The actual physical distribution of microorganisms within a batch of food influences quantification of microorganisms in the batch, resulting from sampling and enumeration by microbiological tests. Quantification may be most accurate for batches in which microorganisms are distributed homogeneously. However, when the distribution is non-homogeneous, quantification may result in an under-, or overestimation. In the case of pathogens being non-homogeneously distributed, this heterogeneity will impact on public health. Enumeration data are commonly modelled by the Lognormal distribution. Although the Lognormal distribution can model heterogeneity, it does not allow for complete absence of microorganisms. Studies that validate the appropriateness of using Lognormal or other statistical distributions are scarce. This study systematically investigated laboratory and industrial scale batches of powdered infant formula, modelled the enumeration data using a range of statistical distributions, and assessed the appropriateness of individual models. For laboratory scale experiments, batches of milk powder were contaminated by distributing similar numbers of cells of Cronobacter sakazakii either homogeneously throughout a batch of milk powder or by distributing the cells in a localised part of the batch. Each batch was then systematically sampled and the distribution determined by enumerating the samples. By also enumerating the remainder of the batch, a balance could be made of the total number of microorganisms added and of the number retrieved from a batch. Discrete, as well as continuous statistical distributions, were fitted to enumeration data and the parameters estimated by Maximum Likelihood. The data were fitted both as censored and uncensored data. Enumeration data obtained for an industrial batch of powdered infant formula were investigated in this way as well. It was found that Normal, Poisson and Zero-Inflated Poisson distributions fitted the data sets very poorly. In case of homogeneous contamination, there was not a notable difference between the ability of Negative Binomial, Poisson-Lognormal, Weibull, Gamma, and Lognormal distributions to model the data. Overall, either the Negative Binomial distribution or the Poisson-Lognormal distribution fitted the data best in the 10 batches studied, especially when part of a data set contained zeros and/or the numbers were low. The Negative Binomial fitted the laboratory batches best and the Poisson-Lognormal fitted the industrial batch best.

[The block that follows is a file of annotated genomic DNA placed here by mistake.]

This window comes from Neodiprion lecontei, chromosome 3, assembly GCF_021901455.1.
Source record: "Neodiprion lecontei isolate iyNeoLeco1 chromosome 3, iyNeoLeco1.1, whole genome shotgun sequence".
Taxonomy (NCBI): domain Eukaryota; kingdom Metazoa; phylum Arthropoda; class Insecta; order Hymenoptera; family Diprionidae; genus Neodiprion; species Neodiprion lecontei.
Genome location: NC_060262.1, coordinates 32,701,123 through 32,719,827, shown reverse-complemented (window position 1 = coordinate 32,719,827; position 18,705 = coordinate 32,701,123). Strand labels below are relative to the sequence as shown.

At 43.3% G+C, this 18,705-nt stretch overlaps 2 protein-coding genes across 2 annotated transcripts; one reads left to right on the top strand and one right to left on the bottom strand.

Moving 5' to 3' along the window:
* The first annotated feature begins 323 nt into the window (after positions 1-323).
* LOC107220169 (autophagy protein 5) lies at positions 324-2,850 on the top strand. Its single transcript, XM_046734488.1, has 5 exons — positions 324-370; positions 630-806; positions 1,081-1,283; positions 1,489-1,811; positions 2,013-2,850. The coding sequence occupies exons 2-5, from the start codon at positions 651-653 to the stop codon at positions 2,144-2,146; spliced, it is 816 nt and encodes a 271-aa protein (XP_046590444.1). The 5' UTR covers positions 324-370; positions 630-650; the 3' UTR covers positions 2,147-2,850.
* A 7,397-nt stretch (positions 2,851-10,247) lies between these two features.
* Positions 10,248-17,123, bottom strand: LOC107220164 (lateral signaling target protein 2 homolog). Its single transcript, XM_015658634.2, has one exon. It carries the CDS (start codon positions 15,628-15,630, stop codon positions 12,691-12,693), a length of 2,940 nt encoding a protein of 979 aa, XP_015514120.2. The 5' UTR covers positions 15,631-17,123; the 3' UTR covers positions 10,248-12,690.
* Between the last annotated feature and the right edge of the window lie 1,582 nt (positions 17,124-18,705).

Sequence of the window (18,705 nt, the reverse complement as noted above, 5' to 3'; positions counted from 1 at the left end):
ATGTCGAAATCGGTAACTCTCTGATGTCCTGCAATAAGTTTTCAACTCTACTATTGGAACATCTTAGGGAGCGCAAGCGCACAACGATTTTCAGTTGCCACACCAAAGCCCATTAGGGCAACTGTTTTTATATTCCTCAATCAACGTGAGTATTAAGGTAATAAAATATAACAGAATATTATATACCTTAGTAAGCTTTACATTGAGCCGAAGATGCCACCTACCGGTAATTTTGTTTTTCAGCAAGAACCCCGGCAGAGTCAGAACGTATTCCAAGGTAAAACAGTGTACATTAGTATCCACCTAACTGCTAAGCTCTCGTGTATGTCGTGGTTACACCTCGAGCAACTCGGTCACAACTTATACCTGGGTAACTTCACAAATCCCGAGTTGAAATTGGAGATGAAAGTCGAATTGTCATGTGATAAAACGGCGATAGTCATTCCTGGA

- microbiological data